Dragon Eats the Sun Ancient Chinese Astronomy

As we said, the ancient Babylonians began making systematic observations of the heavens by 3000 b.c.e., and the Chinese weren't far behind. Records exist that show they had observed a grouping of bright planets (called a conjunction) that occurred around 2500 b.c.e., and, sometime before this, had arrived at the concept of a 365-day year, based on what appeared to be the sun's annual journey across the background stars.

A distinctly Western conception of the monster the ancient Chinese believed menaced the sun during an eclipse.

(From Century Magazine, 1885)

Why the Emperor Executed Hsi and Ho

Like human beings everywhere throughout history, the Chinese in ancient times were a self-centered people. In fact, the Chinese word for their own country means "Middle Kingdom." Their belief was that the objects in the heavens had been put there for the benefit of humankind in general and for the emperor in particular.

An eclipse is an astronomical event in which one body passes in front of another, so that the light from the occulted (shadowed) body is blocked. For example, the sun, moon, and earth can align so that the moon blocks the light from the sun. This alignment produces a solar eclipse.

Perhaps for this reason, they felt particularly threatened when, occasionally, something seemed to take a bite right out of the sun, then nibble away, gradually and ominously darkening the sky and the earth below.

The Chinese reasoned that a great dragon was attacking the sun, trying to consume it, and that since it was a beast, it might be susceptible to fear. So, in the midst of an eclipse, people would gather to shout, strike gongs, and generally make as much noise as possible—the more noise the better, since the beast was very big and was certainly very far away. Eventually the noise appeared to always scare off the dragon.

Because it was important to assemble as many people to make as much noise as possible, it was of inestimable value to get advance warning of an eclipse. With infinite patience, generations of Chinese astronomers observed solar eclipses and discovered something they called the Saros, a cycle in which sun, moon, and earth are aligned in a particular way every 18 years, 11.3 days—more or less. Armed with a knowledge of the Saros, the Chinese were able to predict eclipses—usually.

We know of this because in 2136 b.c.e. there was an unpredicted eclipse, which caught the noisemakers unawares. It was only by great good fortune that the sun wasn't consumed entirely. The Imperial Court astronomers Hsi and Ho weren't so fortunate. They were executed for having fallen down on the job. (The royal astronomer position may have been particularly difficult to fill after the "departure" of Hsi and Ho.)

Star Words

An eclipse is an astronomical event in which one body passes in front of another, so that the light from the occulted (shadowed) body is blocked. For example, the sun, moon, and earth can align so that the moon blocks the light from the sun. This alignment produces a solar eclipse.

Time, Space, Harmony

More than 4,000 years later, the fate of Hsi and Ho is still regrettable, but not nearly as important as the fact that we know about their fate at all. The Chinese made records of their astronomical observations and, indeed, along with the Babylonians were some of the earliest people to do so. Some oracle bones (animal bones used to foretell the future) from the Bronze Age Shang dynasty (about 1800 b.c.e.) bear the early Chinese ideogram character for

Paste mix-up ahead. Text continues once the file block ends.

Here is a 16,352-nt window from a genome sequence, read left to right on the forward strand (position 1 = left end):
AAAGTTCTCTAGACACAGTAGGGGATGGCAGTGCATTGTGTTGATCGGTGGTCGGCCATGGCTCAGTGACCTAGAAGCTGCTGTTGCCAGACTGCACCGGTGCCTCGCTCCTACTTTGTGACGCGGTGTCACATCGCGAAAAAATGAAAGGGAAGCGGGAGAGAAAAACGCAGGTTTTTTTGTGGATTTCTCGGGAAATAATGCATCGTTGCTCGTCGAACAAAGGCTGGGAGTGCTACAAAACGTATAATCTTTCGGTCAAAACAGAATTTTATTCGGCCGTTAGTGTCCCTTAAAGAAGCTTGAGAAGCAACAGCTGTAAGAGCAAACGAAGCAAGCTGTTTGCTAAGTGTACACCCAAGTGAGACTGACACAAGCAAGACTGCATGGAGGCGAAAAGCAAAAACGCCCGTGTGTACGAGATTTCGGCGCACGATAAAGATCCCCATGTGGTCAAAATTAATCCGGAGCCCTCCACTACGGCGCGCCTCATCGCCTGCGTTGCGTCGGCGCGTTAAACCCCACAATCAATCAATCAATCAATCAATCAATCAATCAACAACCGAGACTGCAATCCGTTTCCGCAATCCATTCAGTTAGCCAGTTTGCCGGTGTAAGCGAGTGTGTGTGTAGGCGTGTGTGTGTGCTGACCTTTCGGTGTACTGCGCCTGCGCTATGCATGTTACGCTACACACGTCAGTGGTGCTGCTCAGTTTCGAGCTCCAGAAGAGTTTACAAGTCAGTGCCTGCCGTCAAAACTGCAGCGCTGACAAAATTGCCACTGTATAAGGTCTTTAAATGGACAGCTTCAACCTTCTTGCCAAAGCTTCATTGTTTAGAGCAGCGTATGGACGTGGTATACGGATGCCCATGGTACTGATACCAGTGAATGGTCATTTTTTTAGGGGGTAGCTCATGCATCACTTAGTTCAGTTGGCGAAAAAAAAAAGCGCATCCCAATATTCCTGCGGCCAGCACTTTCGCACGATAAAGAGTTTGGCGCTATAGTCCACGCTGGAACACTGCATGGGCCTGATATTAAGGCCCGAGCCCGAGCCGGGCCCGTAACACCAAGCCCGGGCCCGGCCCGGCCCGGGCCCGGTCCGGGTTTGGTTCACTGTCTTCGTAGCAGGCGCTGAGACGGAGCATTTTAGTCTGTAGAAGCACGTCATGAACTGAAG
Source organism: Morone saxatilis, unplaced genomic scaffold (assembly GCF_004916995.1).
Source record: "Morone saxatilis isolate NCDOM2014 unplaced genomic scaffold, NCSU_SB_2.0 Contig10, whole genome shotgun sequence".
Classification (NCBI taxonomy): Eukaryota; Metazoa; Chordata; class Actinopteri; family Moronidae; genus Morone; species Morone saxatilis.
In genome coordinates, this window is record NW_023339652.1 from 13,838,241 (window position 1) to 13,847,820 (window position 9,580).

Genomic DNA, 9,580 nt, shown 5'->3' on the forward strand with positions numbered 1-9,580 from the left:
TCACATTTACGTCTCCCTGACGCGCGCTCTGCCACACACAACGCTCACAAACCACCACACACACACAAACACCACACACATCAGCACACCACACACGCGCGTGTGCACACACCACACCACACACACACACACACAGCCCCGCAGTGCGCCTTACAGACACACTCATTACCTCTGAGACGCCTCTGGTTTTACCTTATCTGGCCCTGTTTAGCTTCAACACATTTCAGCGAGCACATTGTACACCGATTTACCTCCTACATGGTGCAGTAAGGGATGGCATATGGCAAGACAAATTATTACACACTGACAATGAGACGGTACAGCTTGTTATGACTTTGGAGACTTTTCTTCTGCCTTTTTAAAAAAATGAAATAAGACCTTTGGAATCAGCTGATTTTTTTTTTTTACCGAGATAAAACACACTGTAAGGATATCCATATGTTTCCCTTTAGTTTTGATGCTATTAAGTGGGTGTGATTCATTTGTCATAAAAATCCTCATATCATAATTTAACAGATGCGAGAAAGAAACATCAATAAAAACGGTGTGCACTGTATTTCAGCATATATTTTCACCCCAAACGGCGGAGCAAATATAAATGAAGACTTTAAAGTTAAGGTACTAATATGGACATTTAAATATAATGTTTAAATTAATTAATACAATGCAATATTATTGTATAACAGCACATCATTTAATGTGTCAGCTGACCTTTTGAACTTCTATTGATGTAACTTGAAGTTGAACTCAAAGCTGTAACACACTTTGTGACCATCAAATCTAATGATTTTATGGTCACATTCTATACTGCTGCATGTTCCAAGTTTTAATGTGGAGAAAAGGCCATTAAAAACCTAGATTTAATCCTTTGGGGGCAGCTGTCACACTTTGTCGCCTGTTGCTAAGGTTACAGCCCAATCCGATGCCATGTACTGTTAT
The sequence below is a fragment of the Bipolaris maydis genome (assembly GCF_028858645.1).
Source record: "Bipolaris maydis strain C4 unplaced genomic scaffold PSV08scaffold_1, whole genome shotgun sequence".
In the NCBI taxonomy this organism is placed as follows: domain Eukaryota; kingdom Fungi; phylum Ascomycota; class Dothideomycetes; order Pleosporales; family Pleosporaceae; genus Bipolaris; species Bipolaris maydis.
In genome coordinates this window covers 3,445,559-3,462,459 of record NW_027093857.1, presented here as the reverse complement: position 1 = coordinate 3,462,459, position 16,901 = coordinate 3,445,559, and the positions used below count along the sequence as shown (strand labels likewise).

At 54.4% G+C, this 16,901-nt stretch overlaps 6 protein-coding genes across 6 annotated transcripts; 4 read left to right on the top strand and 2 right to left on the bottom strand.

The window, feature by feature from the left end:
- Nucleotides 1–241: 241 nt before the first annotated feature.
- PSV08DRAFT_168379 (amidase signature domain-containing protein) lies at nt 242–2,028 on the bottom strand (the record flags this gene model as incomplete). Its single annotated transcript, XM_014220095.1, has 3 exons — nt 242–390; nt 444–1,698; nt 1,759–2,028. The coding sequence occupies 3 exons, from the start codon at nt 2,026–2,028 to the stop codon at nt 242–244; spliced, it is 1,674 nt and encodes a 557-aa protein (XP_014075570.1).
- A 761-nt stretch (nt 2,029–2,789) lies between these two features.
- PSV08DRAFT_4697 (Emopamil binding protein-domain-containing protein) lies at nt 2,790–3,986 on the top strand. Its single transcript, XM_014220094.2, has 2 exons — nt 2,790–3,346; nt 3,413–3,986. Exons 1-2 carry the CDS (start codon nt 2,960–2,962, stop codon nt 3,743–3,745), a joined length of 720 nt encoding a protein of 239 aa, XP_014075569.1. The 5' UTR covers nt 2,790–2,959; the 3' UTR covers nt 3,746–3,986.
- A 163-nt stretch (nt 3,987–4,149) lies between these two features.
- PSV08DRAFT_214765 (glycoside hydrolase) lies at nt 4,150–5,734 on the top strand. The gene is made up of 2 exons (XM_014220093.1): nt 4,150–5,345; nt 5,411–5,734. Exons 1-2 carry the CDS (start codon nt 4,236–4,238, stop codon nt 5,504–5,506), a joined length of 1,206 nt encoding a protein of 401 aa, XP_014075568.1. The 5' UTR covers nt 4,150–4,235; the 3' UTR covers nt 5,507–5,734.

The ancient Chinese also observed the nearly 12-year cycle of the planet Jupiter. In fact, the Chinese zodiac (and its 12 animals) is directly related to the yearly change in the position of the planet Jupiter. In the Chinese system, you and your father may be born 36 years apart, and both fall within the "Year of the Horse."

Astro Byte

The ancient Chinese also observed the nearly 12-year cycle of the planet Jupiter. In fact, the Chinese zodiac (and its 12 animals) is directly related to the yearly change in the position of the planet Jupiter. In the Chinese system, you and your father may be born 36 years apart, and both fall within the "Year of the Horse."

"pillar." Scholars believe that this ideogram is associated with a gnomon, a pillar or tower erected for the purpose of measuring the sun's shadow in order to determine, among other things, the dates of the solstices.

Writings from the Zhou dynasty, in the seventh century b.c.e., reveal that a special tower was built to measure the sun's shadow. During the Han era (c.e. 25-220), the town of Yang-chheng was judged to be the center of the world, probably because the principal gnomon was installed there (or the gnomon may have been installed there because it was considered the center of the world). By c.e. 725, many smaller gnomons—what might be called field stations—were set up along a single line of longitude extending some 2,200 miles from the principal gnomon at Yang-chheng. With this system, the Chinese could calculate calendars with considerable precision. In subsequent eras, even more elaborate gnomon towers—observatories, really—were built, including that of the astronomer Guo shou jing at Gao cheng zhen in Henan province, in c.e. 1276.

Why this passion to measure the heavens and the passage of time? Living in harmony with nature has always been important in Chinese philosophies, and, in terms of practical politics, exact knowledge of the heavens aided rulers in establishing and maintaining their absolute authority.

A gnomon is any object designed to project a shadow used as an indicator. The upright part of a sundial is a gnomon.

Star Words

A gnomon is any object designed to project a shadow used as an indicator. The upright part of a sundial is a gnomon.

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